(Host) Recently commentator Ted Levin undertook a bit of scientific research with the help of a most unlikely assistant.
(Levin) The patterns and rhythms of nature are as close to perfection, as close to predictable as Earth has to offer. But nature also has surprise, suspense, and serendipity.
Last month, when the leaves came down in a swirl of red and yellow, I noticed a bald-faced hornet nest thirty feet above the stonewall, hanging like a Christmas ornament from the outer branch of a sugar maple. The hornets had been busy all summer hunting caterpillars and making paper, expanding both their population and their home. I had a metropolis of predatory insects for a neighbor and I never knew it.
The boys and I had collected basking garter snakes below the nest. Annie had grazed her horse on the lush grass that grew along the path between the wall and the pasture fence. We had chased an assortment of balls down the path. Apparently, none of us ever raised our heads.
When the leaves fell the hornet nest stood stark against the setting sun. It looked about eighteen-inches long, tapered on either end, gray as the winter sky. I knew from experience that the new queens wintered in mouse holes and crevices and that any hornet that remained in the nest had been killed by frost. I wanted to filet the nest, to have the boys feel the texture of hornet paper and see the horizontal layers of brood cells that the paper covered, each cell a perfect hexagon.
Although by November most of the cells would be empty, we’d still find a number of pupa, larva, eggs, and incipient adults, one per cell, frozen in death by sudden climatic change, locked in place like transitory fossils.
But there was no way I would climb above the stonewall and out among the tiny limbs to retrieve the nest. I’d need help. A cherry picker and a line crew would be ideal. But then about a week ago, an unexpected ally arrived.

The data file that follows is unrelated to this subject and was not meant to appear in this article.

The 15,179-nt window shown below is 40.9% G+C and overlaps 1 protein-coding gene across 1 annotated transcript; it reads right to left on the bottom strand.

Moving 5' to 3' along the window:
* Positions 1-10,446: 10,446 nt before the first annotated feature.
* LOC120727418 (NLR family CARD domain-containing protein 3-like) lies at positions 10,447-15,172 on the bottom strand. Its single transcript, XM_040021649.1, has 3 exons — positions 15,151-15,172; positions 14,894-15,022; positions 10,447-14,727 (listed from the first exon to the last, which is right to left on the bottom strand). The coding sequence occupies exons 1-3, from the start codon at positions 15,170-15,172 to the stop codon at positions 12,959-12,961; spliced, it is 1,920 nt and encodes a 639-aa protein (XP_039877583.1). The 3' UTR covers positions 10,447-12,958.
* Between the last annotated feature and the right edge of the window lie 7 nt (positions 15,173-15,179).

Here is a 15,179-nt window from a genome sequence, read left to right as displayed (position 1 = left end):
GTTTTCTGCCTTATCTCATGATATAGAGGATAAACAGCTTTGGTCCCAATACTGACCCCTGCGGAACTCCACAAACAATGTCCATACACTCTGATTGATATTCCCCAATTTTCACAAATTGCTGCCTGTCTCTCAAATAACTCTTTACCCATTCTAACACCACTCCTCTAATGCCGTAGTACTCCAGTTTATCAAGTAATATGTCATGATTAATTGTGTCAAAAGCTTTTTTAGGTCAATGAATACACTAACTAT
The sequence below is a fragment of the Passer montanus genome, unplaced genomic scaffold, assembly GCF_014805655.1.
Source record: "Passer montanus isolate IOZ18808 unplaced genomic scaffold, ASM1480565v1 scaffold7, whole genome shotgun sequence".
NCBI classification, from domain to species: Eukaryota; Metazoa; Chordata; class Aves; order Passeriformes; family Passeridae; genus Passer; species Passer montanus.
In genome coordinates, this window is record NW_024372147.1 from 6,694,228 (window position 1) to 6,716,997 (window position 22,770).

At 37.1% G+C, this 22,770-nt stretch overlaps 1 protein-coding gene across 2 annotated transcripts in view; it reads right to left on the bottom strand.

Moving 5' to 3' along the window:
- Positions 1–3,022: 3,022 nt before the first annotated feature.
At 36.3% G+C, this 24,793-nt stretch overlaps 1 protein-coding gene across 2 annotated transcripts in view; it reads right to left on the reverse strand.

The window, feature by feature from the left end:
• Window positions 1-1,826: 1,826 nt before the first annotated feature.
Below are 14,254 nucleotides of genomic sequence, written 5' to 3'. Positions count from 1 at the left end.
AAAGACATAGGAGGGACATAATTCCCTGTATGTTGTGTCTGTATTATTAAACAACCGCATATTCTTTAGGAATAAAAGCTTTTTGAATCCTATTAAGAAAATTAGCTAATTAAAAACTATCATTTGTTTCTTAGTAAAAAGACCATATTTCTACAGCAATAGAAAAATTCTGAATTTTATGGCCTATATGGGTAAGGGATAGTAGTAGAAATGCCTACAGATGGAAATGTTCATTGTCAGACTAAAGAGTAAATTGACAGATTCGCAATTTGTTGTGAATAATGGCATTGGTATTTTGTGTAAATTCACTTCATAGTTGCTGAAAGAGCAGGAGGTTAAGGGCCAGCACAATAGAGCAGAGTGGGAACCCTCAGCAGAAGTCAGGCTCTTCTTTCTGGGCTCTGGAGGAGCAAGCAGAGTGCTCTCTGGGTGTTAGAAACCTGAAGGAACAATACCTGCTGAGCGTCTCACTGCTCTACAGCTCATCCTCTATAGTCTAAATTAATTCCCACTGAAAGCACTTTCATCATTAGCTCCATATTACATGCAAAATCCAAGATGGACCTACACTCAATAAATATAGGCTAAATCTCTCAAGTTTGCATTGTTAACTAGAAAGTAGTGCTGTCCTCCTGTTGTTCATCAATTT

As I lunched in the dining room and gazed mindlessly out the window, I noticed a pair of black wings flicking in and out on either side of the nest. A crow, standing precariously on the spindlybranches, tore off pieces of hornet paper, which floated like confetti into the pasture. When the hole was large enough, the bird began to eat the frozen Hornets. Although skunks and raccoons routinely raid ground wasp nests in late autumn, I had never heard of a crow, or any species of bird, ripping open a November hornet nest.
Eventually, a second crow appeared and began to pester the first, who greedily tried to fly off with a larger disc of cells. The crow dropped the disc and I retrieved it.
Without risk of being stung, the boys were able to see the inner workings of a hornet nest, and I became reacquainted with serendipity.
This is Ted Levin of Coyote Hollow in Thetford Center.
Ted Levin is a writer and photographer and winner of the 2004 Burroughs Medal for Nature Writing. He spoke from our studio in Norwich.